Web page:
Enable User Interaction on a Web Page Using Command Markup Element in HTML5

By Vipul Patel

Introduction

 

HTML5 provides web developers a new way to represent commands which need to be executed. This support comes in the form of the "command" markup element.

 

The HTML5 specification describes command as an abstraction behind UI elements like menu items, buttons and links (http://www.w3.org/TR/html51/interactive-elements.html#commands).

Once defined, the command can be reused across controls allowing reusability of frequently used logic.

The "command" markup element has a "type" attribute which can take one of the following values:

  • "command", which is used for regular purpose
  • "radio", which indicates that invoking the command will set the Checked State attribute ("checked") to true.
  • "checkbox", which indicates that invoking the command will flip (toggle) the Checked State attribute ("checked")

Another attribute on the "command" markup element is the "action" which indicates the effect of invoking the command will have.

Let us look at how a command markup element is declared in HTML5.

 

A simple command element of type "command" can be declared as under:

<command type="command" label="click" onclick="click()">Click the command

</command>

 

We can see that in the above declaration that the command element is declared like a button element.

A command of type "radio" can be declared under a container element like "menu" as under:

<menu type="toolbar">

<command type="radio" radiogroup="alignment" checked="checked" label="Left" icon="left.png" onclick="setAlign('left')" />

</menu>

 

We can see in the above declaration that the command markup element has a checked and radiogroup attributes (which are typically associated with radio elements).

 

Browser Support

Today, no major browser supports the command markup element, hence we cannot see the command markup element in action.

 

Sample web page using command markup element

Here is a sample HTML5 web page which uses the command markup element.

<!DOCTYPE html>

<html>

<meta charset="utf-8">

<title>Command sample</title>

<body>

<command type="command" label="click" onclick="click()">Click the command</command>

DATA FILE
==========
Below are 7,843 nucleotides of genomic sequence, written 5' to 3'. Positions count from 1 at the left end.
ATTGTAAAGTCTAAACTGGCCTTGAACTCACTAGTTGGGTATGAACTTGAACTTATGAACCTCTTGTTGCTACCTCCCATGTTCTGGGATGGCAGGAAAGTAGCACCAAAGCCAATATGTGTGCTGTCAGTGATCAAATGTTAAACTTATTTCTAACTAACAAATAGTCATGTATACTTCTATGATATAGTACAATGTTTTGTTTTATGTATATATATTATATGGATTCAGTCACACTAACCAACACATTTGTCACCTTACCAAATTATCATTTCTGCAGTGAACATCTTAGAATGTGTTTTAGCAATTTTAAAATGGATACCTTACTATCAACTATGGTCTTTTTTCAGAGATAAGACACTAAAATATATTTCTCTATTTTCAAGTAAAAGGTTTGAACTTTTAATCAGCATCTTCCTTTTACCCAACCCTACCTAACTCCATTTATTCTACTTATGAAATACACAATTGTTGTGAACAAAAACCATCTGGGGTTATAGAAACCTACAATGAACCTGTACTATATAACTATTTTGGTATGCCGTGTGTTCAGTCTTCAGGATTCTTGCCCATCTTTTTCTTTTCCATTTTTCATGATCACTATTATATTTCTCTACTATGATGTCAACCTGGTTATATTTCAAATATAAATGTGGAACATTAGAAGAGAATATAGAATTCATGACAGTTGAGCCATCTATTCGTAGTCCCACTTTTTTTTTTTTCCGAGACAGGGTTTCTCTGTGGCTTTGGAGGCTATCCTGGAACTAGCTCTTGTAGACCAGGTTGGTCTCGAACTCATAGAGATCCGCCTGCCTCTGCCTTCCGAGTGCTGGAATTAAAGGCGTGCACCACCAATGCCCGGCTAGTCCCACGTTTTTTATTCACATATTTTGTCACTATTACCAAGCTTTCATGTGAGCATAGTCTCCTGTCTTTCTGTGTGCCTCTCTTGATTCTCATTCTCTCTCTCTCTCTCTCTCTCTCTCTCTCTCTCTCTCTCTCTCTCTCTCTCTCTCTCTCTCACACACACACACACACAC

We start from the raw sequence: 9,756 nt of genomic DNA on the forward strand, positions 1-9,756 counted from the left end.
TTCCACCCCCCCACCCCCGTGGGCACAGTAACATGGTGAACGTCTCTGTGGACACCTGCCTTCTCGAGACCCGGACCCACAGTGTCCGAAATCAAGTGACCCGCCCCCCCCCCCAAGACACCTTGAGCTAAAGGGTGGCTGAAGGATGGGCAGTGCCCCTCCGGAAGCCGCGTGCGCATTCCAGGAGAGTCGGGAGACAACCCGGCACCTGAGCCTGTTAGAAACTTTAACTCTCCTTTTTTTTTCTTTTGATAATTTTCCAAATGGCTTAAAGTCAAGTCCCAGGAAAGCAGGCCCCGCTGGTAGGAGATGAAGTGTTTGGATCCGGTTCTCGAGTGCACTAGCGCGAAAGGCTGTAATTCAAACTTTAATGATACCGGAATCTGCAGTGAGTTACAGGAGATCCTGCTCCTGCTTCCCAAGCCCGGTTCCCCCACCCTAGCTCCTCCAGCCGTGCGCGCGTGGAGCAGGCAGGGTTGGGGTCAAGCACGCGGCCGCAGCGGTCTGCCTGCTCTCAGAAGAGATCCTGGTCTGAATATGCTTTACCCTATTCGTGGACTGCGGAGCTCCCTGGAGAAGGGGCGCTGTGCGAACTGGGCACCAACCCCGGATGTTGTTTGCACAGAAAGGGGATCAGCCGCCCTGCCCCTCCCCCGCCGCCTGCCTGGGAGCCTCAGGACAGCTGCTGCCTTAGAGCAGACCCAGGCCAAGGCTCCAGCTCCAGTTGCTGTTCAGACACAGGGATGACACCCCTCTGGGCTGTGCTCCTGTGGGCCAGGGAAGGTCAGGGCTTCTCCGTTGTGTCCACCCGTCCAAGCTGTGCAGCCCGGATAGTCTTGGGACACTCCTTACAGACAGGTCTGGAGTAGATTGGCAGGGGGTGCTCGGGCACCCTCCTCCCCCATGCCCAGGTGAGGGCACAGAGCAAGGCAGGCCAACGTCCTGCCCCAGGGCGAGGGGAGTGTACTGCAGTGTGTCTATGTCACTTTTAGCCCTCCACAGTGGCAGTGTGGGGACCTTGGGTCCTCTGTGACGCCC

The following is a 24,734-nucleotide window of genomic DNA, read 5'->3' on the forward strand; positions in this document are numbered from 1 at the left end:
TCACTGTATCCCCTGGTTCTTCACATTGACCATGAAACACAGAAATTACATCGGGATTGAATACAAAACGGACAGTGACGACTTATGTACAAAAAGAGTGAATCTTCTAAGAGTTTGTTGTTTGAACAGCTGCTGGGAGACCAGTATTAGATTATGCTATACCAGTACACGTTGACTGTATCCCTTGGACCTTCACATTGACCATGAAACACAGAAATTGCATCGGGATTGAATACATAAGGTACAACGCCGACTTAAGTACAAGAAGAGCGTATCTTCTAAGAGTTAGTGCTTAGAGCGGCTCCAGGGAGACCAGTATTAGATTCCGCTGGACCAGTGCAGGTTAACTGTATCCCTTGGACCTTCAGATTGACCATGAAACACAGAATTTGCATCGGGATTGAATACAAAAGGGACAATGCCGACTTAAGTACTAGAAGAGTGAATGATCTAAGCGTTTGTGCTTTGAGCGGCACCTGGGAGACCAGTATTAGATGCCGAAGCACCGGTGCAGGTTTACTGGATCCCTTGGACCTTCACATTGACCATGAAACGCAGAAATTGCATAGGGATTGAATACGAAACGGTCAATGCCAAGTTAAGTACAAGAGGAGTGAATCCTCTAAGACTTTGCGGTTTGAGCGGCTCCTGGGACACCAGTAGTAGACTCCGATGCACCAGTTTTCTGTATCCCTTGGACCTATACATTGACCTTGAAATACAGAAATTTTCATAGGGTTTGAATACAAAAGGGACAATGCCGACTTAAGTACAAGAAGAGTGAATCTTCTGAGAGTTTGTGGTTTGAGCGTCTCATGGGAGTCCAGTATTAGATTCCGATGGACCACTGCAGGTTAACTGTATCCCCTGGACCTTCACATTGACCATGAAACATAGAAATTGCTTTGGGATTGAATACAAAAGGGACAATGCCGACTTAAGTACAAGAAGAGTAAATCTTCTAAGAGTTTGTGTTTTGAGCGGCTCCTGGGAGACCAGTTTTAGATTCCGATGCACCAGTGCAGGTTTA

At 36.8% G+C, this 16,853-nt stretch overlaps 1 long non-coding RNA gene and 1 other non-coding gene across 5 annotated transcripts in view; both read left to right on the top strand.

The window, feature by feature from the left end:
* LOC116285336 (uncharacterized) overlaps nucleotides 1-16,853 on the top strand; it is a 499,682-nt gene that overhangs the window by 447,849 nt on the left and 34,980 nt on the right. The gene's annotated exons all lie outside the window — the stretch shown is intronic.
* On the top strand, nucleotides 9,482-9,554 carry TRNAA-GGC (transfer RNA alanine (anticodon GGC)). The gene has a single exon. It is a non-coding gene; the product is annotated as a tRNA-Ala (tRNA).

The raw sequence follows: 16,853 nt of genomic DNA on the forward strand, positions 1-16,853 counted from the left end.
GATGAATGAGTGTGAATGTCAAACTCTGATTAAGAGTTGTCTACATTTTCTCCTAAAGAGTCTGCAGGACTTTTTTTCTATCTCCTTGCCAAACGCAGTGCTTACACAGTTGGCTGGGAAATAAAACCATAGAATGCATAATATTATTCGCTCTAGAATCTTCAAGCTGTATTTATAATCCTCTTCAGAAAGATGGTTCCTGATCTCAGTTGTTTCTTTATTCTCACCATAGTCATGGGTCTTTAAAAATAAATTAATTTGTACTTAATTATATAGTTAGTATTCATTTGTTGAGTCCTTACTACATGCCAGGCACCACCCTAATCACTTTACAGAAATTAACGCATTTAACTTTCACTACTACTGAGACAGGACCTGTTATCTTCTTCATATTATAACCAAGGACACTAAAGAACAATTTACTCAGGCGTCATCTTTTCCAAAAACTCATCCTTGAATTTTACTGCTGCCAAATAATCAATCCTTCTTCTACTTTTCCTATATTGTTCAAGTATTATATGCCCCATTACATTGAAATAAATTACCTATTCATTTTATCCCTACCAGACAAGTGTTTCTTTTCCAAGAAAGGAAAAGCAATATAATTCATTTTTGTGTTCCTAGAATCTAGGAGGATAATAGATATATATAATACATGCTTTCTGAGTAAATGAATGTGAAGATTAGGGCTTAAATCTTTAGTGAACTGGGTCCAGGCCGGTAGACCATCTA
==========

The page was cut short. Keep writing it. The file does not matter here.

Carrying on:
<menu type="toolbar">

<command type="radio" radiogroup="alignment" checked="checked" label="Left" icon="left.png" onclick="setAlign('left')" />

</menu>

 

<article>

<header>

<h1>Command sample</h1>

<p>Demo showing command markup element in HTML5</p>

</header>

<footer>

<h1></h1>

<p>HTML Goodies</p>

</footer>

</article>

<script type="text/javascript">

function click()

{

alert("You have clicked me");

}

</script>

</body>

</html>

 

In the above example, we have two instances of the command markup element, one of the command type and the other of the radiobutton type.

Because of the lack of support for command markup element in any of the mainstream, browsers, we have to wait to test this out.

Commands can be used without an id attribute, but in that case, they are anonymous commands.

The following HTML5 elements can be used to define a command:

  • "a" element
  • "button" element
  • "input" element
  • "option" element
  • "menuitem" element
  • "accesskey" attribute on "label" element
  • "accesskey" attribute on "legend" element

 

If the command element does not have a defined activation behavior, the "click" event is invoked as the "Action" of the command.

 

Summary

In this article, we learned about the basics of the "command" markup element. You can download a copy of the sample code from <download link>.



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